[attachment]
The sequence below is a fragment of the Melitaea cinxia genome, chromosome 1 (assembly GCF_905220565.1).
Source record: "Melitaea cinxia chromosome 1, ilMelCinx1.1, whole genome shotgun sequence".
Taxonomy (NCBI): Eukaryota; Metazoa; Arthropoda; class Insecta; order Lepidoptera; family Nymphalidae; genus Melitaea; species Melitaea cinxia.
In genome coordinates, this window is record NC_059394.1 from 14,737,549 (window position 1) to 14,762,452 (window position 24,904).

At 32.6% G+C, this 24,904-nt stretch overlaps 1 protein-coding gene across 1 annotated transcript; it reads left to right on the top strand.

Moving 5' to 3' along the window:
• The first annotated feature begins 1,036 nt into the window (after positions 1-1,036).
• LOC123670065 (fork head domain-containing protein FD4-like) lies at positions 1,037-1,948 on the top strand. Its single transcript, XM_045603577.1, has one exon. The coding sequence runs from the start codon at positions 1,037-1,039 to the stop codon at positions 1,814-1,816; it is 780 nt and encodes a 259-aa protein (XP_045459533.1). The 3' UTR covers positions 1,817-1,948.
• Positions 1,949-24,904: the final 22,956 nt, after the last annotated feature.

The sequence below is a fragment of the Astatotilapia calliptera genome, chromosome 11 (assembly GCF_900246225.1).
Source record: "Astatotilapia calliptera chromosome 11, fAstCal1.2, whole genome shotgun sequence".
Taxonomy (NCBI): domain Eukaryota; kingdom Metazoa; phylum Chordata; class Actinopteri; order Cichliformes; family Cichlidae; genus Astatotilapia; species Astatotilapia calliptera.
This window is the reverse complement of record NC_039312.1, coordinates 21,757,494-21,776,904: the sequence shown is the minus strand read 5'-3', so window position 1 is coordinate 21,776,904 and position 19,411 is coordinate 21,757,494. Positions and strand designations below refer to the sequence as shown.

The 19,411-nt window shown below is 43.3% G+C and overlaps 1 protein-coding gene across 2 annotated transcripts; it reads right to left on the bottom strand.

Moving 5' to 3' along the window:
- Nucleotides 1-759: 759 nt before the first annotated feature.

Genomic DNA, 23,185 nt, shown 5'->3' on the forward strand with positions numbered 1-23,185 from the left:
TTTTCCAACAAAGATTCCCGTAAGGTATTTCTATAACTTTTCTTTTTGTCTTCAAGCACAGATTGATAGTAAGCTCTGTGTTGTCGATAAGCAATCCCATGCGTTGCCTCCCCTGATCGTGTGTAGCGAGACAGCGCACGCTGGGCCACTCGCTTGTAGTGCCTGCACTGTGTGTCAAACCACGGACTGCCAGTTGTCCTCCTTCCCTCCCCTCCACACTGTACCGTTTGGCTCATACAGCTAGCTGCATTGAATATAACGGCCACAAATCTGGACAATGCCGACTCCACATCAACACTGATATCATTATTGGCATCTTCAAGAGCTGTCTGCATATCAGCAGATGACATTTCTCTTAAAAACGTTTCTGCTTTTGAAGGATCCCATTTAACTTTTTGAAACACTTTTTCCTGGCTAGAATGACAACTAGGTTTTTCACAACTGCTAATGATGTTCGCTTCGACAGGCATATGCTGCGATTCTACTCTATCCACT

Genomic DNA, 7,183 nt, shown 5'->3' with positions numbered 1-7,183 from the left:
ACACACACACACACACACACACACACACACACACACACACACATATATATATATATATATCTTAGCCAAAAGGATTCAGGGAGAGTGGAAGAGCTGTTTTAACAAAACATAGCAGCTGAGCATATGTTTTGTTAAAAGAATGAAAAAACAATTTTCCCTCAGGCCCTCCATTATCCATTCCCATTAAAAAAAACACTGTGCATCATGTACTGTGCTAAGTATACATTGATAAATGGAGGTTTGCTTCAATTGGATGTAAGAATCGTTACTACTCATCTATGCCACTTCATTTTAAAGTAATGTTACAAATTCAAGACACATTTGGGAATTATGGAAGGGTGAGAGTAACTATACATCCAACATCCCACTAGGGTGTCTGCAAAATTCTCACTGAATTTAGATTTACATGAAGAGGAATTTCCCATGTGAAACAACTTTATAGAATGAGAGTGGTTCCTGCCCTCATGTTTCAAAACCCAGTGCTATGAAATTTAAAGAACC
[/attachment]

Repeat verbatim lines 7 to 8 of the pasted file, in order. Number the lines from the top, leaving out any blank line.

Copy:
• The first annotated feature begins 1,036 nt into the window (after positions 1-1,036).
• LOC123670065 (fork head domain-containing protein FD4-like) lies at positions 1,037-1,948 on the top strand. Its single transcript, XM_045603577.1, has one exon. The coding sequence runs from the start codon at positions 1,037-1,039 to the stop codon at positions 1,814-1,816; it is 780 nt and encodes a 259-aa protein (XP_045459533.1). The 3' UTR covers positions 1,817-1,948.